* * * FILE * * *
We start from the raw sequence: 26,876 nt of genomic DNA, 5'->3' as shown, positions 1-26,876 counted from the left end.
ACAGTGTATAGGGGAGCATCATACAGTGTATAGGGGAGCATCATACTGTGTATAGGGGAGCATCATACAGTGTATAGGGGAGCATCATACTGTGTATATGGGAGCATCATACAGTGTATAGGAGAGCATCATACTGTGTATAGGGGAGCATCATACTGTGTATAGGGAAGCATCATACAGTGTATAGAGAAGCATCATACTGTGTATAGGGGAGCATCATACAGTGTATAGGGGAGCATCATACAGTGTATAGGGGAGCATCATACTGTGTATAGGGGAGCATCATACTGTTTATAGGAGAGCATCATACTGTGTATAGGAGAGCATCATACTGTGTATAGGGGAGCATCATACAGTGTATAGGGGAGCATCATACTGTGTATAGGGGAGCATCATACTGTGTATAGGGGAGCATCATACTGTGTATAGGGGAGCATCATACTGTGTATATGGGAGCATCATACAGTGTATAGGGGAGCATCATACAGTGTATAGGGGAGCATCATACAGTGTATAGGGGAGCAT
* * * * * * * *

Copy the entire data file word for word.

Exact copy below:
We start from the raw sequence: 26,876 nt of genomic DNA, 5'->3' as shown, positions 1-26,876 counted from the left end.
ACAGTGTATAGGGGAGCATCATACAGTGTATAGGGGAGCATCATACTGTGTATAGGGGAGCATCATACAGTGTATAGGGGAGCATCATACTGTGTATATGGGAGCATCATACAGTGTATAGGAGAGCATCATACTGTGTATAGGGGAGCATCATACTGTGTATAGGGAAGCATCATACAGTGTATAGAGAAGCATCATACTGTGTATAGGGGAGCATCATACAGTGTATAGGGGAGCATCATACAGTGTATAGGGGAGCATCATACTGTGTATAGGGGAGCATCATACTGTTTATAGGAGAGCATCATACTGTGTATAGGAGAGCATCATACTGTGTATAGGGGAGCATCATACAGTGTATAGGGGAGCATCATACTGTGTATAGGGGAGCATCATACTGTGTATAGGGGAGCATCATACTGTGTATAGGGGAGCATCATACTGTGTATATGGGAGCATCATACAGTGTATAGGGGAGCATCATACAGTGTATAGGGGAGCATCATACAGTGTATAGGGGAGCAT